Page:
House Education and Labor Committee Chairman and Rep. George Miller, D-Martinez, pumped up the House’s $825 billion economic stimulus package this morning in a conference call with reporters.
Joining him on the call were Rep. Dina Titus, D-Nev., American Federation of Teachers President Randi Weingarten, Rebuild America’s Schools Chairman Bob Canavan and United States Students legislatative director Angela Peoples.
“It’s critical that the federal government step in so that we don’t have a collapse in our education system,” Miller said. ” … We believe that this investment is critical to how we emerge from this economic downturn. We have been put on notice that if we are going to be competitive, we will need a better educated workforce than at any other time in our history.”
Education-related provisions worth $141 billion include cash to stablize cuts in education at the state level, money to modernize schools and a hike in college grants for lower income students.
The House is expected to vote later today on the stimulus bill, H.R. 1. The Senate version could come in a day or so. President Barack Obama had hoped to win bipartisan support for the bill, but it seems unlikely he will receive many Republican votes.
Click through for links to fact sheets provided by Miller’s office on the education-related components of the House’s $825 billion economic stimulus package … Continue Reading
The House of Representatives voted 250 to 177 today to pass the Lilly Ledbetter Fair Pay Act, which would clarify that every paycheck or other compensation resulting from an earlier discriminatory pay decision constitutes a Civil Rights Act violation. As long as workers file their charges within 180 days of a discriminatory paycheck, their charges would be considered timely.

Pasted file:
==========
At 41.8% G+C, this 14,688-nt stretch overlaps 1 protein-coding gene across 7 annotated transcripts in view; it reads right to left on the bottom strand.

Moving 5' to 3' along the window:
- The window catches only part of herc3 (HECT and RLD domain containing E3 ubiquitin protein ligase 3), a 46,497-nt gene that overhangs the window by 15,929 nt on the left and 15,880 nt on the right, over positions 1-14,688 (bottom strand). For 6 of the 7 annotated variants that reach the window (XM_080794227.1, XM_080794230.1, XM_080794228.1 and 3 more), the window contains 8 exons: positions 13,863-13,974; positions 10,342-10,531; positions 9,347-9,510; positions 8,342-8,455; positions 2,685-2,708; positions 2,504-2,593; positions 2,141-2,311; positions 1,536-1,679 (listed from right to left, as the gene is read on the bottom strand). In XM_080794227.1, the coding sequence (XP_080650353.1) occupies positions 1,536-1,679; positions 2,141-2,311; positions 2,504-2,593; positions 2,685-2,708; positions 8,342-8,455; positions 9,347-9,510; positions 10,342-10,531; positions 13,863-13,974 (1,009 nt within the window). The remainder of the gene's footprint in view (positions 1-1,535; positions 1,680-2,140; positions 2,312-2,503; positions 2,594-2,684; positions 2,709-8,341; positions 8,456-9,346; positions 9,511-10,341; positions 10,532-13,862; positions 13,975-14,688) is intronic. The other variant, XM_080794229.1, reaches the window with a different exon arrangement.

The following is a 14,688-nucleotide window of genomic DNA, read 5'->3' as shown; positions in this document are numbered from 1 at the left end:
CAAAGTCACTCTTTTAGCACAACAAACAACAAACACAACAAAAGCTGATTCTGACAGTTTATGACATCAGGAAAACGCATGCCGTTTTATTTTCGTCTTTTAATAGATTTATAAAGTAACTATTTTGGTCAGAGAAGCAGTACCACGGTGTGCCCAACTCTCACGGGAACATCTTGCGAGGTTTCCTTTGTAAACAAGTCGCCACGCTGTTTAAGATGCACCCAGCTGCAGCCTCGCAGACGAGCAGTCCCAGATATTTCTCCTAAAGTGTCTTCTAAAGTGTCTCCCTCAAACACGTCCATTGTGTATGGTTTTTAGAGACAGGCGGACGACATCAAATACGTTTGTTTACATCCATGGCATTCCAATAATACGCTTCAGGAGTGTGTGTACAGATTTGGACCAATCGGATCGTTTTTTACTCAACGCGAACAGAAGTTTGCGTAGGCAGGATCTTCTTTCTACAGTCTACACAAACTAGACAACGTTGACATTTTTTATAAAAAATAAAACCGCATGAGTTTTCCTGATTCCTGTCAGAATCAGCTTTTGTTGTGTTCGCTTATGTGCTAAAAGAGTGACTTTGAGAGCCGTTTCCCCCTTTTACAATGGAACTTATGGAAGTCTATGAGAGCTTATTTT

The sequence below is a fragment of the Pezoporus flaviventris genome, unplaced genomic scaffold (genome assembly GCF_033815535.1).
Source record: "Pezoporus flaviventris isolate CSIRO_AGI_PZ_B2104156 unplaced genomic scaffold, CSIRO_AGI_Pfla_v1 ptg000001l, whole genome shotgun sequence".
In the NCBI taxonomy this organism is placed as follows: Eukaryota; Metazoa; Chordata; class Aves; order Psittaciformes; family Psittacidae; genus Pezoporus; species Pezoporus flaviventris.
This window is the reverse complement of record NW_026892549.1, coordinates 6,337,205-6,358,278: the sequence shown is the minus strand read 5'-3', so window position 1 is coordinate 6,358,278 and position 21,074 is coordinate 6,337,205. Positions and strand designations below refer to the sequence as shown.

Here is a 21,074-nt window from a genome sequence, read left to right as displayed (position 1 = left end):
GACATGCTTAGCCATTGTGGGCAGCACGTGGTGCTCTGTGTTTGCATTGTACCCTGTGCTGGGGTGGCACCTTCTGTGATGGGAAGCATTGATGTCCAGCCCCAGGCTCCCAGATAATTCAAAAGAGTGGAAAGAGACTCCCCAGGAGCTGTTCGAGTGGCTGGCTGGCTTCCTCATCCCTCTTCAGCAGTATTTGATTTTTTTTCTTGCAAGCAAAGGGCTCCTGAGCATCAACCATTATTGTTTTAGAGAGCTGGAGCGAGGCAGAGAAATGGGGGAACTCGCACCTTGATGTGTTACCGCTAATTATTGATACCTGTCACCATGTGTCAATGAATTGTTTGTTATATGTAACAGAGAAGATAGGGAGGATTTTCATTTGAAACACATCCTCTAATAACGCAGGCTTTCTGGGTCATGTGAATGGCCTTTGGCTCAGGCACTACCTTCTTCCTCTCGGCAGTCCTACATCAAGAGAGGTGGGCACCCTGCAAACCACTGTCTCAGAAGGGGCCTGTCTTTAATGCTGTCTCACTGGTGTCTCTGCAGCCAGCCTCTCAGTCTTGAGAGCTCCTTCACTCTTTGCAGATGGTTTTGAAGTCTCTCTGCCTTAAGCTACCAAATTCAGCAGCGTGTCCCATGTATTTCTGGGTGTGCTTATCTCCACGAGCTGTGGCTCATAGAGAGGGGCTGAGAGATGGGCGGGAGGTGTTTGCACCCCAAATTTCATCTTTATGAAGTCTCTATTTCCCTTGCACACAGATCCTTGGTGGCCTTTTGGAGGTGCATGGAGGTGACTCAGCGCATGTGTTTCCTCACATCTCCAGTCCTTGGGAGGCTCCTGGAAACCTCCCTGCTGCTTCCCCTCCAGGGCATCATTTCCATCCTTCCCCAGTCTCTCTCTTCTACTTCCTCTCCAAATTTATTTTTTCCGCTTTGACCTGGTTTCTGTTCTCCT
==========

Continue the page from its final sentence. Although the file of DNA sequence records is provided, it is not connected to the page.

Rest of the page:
This was the law prior to the Supreme Court’s May 2007 Ledbetter v. Goodyear decision, which made it harder for Americans to pursue pay discrimination claims. Former President George W. Bush had threatened to veto the bill, effectively killing it in the Senate last year; the bill now goes to President Barack Obama and will likely be the first major piece of legislation he signs into law.
All Bay Area House members voted for the bill, and some are hailing its passage as a major accomplishment.
From House Education and Labor Committee Chairman George Miller, D-Martinez, the bill’s chief sponsor:
“The Supreme Court simply told bad employers that to escape responsibility for pay discrimination, all they need to do is keep it hidden for the first 180 days. But today, thanks to Lilly’s incredible courage and perseverance, Congress will reject this ruling for the millions of Americans suddenly now subject to legal discrimination.”
More reactions after the jump… Continue Reading
Does anyone else see the irony in BART soliciting input from riders about how better to interface with their mobile and wireless technology? Like, maybe, cell phones? With cameras?
From: BART Updates
Date: Tue, Jan 27, 2009 at 3:51 PM
Subject: Survey: BART mobile/wireless applications
Dear BART rider:
We’re looking for ways to improve BART mobile and wireless applications and we’d like to hear from you! Please take a moment to complete this survey to help us better understand your mobile trip planning needs.